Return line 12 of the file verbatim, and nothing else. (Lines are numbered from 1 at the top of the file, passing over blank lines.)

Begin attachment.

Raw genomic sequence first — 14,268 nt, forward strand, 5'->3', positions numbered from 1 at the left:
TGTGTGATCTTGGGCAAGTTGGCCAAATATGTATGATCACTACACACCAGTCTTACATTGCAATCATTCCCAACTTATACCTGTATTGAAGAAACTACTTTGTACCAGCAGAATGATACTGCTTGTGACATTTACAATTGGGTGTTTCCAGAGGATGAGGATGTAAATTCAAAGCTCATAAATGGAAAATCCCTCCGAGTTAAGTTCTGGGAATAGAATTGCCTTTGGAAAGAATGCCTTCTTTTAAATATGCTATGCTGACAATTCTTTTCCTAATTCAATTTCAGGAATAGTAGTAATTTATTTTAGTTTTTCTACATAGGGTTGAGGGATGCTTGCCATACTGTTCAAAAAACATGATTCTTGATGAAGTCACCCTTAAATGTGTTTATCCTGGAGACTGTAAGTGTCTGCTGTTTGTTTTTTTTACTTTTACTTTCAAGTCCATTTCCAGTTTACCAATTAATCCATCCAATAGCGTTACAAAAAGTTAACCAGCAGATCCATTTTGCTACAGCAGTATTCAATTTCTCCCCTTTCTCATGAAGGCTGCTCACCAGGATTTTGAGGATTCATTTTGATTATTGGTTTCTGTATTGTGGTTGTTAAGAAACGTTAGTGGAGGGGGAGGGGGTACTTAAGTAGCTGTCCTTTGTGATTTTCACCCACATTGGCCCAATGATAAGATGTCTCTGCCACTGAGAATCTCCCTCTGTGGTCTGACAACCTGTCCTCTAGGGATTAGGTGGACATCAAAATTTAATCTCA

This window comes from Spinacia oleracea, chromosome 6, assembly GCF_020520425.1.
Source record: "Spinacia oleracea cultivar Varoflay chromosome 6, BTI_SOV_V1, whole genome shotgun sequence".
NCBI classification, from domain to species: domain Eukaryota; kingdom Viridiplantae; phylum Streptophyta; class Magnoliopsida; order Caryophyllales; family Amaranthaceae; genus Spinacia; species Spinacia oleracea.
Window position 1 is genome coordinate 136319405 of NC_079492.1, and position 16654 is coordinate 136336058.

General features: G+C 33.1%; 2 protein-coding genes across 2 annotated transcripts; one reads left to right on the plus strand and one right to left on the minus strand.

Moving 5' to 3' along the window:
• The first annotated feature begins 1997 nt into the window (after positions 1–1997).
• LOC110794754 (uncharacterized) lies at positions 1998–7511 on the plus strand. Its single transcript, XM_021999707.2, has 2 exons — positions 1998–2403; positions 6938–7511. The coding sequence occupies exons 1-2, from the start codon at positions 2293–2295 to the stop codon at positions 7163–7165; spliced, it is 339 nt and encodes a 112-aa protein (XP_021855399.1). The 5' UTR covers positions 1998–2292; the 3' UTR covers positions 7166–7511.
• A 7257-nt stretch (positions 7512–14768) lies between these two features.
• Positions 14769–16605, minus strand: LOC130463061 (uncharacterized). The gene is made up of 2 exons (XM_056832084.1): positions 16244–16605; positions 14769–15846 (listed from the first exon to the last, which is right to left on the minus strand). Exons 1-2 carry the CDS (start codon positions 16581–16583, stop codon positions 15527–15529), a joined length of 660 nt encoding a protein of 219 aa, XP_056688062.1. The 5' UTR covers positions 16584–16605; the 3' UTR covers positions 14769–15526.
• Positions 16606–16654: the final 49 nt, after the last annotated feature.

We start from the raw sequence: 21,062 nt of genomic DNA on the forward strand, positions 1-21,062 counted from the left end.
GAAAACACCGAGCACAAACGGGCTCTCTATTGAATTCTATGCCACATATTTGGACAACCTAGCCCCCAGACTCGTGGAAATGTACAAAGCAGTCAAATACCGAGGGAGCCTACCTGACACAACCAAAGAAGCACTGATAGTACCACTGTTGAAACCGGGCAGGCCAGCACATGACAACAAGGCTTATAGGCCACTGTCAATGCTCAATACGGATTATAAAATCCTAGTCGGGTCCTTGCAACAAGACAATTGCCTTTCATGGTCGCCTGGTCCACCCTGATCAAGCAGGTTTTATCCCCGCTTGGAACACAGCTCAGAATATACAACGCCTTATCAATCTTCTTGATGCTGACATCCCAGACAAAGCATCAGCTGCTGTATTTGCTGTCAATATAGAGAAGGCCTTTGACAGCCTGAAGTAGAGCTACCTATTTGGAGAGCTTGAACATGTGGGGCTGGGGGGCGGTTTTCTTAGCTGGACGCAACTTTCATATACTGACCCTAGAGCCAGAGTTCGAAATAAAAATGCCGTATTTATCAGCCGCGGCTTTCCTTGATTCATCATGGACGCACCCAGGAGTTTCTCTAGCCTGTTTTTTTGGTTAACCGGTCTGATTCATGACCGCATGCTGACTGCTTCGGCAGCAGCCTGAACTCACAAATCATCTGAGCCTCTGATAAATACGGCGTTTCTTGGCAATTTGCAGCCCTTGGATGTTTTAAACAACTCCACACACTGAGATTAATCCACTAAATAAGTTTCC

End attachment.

• Positions 14769–16605, minus strand: LOC130463061 (uncharacterized). The gene is made up of 2 exons (XM_056832084.1): positions 16244–16605; positions 14769–15846 (listed from the first exon to the last, which is right to left on the minus strand). Exons 1-2 carry the CDS (start codon positions 16581–16583, stop codon positions 15527–15529), a joined length of 660 nt encoding a protein of 219 aa, XP_056688062.1. The 5' UTR covers positions 16584–16605; the 3' UTR covers positions 14769–15526.